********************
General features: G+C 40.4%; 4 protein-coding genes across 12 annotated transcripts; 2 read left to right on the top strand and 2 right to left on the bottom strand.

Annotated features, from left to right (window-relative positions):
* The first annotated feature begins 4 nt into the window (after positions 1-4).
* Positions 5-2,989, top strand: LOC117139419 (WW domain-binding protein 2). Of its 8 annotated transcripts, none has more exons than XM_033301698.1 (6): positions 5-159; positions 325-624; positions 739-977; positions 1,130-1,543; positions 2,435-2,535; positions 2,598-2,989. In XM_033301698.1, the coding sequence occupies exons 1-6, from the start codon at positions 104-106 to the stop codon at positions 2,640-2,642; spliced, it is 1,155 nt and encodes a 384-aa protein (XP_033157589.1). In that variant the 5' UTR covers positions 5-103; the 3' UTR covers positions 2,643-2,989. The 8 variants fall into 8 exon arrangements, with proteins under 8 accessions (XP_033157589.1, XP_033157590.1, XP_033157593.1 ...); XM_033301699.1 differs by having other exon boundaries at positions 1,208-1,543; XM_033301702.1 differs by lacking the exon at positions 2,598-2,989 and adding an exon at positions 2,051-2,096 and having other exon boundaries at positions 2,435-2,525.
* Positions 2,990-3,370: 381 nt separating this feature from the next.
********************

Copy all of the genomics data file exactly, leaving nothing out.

General features: G+C 40.4%; 4 protein-coding genes across 12 annotated transcripts; 2 read left to right on the top strand and 2 right to left on the bottom strand.

Annotated features, from left to right (window-relative positions):
* The first annotated feature begins 4 nt into the window (after positions 1-4).
* Positions 5-2,989, top strand: LOC117139419 (WW domain-binding protein 2). Of its 8 annotated transcripts, none has more exons than XM_033301698.1 (6): positions 5-159; positions 325-624; positions 739-977; positions 1,130-1,543; positions 2,435-2,535; positions 2,598-2,989. In XM_033301698.1, the coding sequence occupies exons 1-6, from the start codon at positions 104-106 to the stop codon at positions 2,640-2,642; spliced, it is 1,155 nt and encodes a 384-aa protein (XP_033157589.1). In that variant the 5' UTR covers positions 5-103; the 3' UTR covers positions 2,643-2,989. The 8 variants fall into 8 exon arrangements, with proteins under 8 accessions (XP_033157589.1, XP_033157590.1, XP_033157593.1 ...); XM_033301699.1 differs by having other exon boundaries at positions 1,208-1,543; XM_033301702.1 differs by lacking the exon at positions 2,598-2,989 and adding an exon at positions 2,051-2,096 and having other exon boundaries at positions 2,435-2,525.
* Positions 2,990-3,370: 381 nt separating this feature from the next.